Politics

Wimping Out On The Wall

Ann Coulter, Mike Cernovich, James Woods, and other hard-right luminaries have voiced their displeasure with President Donald Trump for caving in on his demand that Congress fund the building of his “big beautiful wall along our Southern border with Mexico.

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Now please correct me if I’m wrong, but didn’t our president claim ownership of the shutdown in the first place? Well, apparently the compassionate Trump just overruled the stern, patriotic Trump.

But what’s the next move of this master negotiator? Hadn’t Speaker Nancy Pelosi told him more than three weeks ago that the House would not give him even one dollar for his wall?

So it doesn’t look like there’s much room for negotiation. And if there’s another shutdown, most Americans will blame Trump – just like they have blamed him for the one that just ended.

Well, he does have a bit of wiggle room. Just as he has virtually conceded that Mexico may not actually pay for his wall, he has also agreed that it will not have to be exactly forty feet high, or even be made out of concrete. These are major concessions from the master builder.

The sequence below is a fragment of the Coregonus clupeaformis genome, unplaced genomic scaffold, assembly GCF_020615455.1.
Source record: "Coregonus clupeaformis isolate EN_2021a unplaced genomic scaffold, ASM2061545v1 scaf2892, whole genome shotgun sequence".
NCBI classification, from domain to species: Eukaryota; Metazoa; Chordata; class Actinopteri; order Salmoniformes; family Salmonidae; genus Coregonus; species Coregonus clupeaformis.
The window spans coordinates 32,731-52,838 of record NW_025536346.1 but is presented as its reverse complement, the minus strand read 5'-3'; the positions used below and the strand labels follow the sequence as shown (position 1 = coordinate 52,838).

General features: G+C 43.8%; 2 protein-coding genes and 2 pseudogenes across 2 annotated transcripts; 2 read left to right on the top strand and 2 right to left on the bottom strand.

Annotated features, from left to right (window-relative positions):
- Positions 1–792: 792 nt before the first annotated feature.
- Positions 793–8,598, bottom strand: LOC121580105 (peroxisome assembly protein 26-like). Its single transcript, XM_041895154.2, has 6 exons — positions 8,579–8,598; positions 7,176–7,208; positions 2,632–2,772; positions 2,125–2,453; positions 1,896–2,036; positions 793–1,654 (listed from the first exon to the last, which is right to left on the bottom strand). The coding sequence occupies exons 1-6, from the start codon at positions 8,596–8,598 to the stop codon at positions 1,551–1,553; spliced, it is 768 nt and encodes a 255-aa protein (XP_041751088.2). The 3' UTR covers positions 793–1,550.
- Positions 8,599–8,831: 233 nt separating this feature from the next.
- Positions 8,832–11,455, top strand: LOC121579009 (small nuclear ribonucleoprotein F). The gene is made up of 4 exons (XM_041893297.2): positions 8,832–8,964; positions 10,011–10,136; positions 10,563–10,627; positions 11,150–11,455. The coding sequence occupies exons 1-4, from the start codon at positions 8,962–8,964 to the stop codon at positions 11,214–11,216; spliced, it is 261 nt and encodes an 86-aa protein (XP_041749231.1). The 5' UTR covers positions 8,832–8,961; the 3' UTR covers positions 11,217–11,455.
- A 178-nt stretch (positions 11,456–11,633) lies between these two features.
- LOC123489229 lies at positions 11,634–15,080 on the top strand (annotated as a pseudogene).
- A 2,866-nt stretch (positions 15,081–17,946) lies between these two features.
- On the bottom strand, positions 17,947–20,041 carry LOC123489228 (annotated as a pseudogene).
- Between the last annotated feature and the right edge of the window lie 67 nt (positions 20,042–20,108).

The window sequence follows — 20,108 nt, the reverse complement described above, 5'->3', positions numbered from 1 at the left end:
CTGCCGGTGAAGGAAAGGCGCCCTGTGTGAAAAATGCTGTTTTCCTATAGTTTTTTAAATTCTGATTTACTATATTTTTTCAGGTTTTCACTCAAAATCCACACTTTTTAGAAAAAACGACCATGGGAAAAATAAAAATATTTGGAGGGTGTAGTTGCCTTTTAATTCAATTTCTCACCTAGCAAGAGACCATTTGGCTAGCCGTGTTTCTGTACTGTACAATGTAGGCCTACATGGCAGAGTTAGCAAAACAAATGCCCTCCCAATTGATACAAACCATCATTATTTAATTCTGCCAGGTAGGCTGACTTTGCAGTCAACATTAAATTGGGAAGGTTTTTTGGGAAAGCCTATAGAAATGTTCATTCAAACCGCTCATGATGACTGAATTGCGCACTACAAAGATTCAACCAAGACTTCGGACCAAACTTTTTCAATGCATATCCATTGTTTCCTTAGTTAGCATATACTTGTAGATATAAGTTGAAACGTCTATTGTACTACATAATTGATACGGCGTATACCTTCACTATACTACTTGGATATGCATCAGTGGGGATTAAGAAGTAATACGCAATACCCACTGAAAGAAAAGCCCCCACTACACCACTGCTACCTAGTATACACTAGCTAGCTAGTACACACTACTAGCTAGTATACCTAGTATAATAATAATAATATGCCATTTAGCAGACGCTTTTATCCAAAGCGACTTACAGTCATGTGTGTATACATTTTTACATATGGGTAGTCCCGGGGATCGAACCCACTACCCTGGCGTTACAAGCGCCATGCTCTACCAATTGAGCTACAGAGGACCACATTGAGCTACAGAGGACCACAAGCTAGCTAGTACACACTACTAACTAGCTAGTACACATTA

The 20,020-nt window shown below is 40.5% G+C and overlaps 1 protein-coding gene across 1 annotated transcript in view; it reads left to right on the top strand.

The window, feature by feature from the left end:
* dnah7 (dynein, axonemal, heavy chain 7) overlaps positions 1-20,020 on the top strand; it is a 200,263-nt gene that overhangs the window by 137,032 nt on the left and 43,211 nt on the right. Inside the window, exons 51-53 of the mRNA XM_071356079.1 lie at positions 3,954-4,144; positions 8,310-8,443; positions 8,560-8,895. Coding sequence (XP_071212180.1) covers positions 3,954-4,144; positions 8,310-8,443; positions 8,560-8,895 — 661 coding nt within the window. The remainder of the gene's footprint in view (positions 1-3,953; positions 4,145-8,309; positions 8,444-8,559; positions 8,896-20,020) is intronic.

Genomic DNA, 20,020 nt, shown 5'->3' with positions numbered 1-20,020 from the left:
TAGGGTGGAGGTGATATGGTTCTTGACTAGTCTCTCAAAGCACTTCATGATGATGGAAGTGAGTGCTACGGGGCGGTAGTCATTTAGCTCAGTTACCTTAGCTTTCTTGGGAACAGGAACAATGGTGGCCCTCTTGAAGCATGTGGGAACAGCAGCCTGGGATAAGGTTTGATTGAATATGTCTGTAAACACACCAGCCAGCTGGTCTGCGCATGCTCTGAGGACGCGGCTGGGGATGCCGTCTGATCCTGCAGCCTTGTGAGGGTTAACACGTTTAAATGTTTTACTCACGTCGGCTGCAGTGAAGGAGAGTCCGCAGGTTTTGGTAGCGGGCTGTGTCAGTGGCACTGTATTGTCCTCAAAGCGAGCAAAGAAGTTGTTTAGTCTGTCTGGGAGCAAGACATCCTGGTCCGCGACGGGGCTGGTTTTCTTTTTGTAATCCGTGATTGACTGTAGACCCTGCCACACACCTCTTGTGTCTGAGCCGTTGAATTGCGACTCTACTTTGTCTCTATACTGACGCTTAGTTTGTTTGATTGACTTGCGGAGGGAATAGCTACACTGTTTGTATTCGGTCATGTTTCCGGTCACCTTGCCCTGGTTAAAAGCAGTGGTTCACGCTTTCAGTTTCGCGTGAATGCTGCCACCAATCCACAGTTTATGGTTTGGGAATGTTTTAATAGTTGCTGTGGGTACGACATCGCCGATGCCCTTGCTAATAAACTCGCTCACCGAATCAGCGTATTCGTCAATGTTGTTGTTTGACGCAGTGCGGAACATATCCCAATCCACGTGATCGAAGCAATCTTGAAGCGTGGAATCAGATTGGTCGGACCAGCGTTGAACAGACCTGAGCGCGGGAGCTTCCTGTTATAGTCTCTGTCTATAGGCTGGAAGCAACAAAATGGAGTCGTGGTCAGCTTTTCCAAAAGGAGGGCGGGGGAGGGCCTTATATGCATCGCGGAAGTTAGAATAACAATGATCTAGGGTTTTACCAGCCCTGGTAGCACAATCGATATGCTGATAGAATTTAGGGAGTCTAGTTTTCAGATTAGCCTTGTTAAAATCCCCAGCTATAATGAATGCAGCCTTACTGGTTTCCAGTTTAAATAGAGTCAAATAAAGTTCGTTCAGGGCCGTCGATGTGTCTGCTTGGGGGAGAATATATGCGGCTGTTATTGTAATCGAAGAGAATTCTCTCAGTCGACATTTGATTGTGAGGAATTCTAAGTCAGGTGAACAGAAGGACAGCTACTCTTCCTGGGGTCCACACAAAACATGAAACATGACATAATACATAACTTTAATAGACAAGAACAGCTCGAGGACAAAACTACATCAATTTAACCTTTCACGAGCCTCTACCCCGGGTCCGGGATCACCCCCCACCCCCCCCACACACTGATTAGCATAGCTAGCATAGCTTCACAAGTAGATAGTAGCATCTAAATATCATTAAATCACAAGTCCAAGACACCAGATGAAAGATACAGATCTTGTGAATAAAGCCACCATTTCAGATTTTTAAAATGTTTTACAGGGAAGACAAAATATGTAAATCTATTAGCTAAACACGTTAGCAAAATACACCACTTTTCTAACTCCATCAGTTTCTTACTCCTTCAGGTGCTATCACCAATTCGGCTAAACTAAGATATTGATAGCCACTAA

Meanwhile, House Democrats are willing to allocate over $5 billion to provide for border security, but not a dollar of it will go towards paying for a wall. So Trump may be thinking about taking the money, and using it to build a wall and calling it a fence – or perhaps something more exotic.

The most important thing for the president is to get a win on this, whether real or imagined. So even if Coulter, Cernovich, and Woods call him a wimp, his legions of ardent supporters will hail his great victory.


About the Author

Steve Slavin has a PhD in economics from NYU, and taught for over thirty years at Brooklyn College, New York Institute of Technology, and New Jersey’s Union County College. He has written sixteen math and economics books including a widely used introductory economics textbook now in its eleventh edition (McGraw-Hill) and The Great American Economy (Prometheus Books) which was published in August, 2017.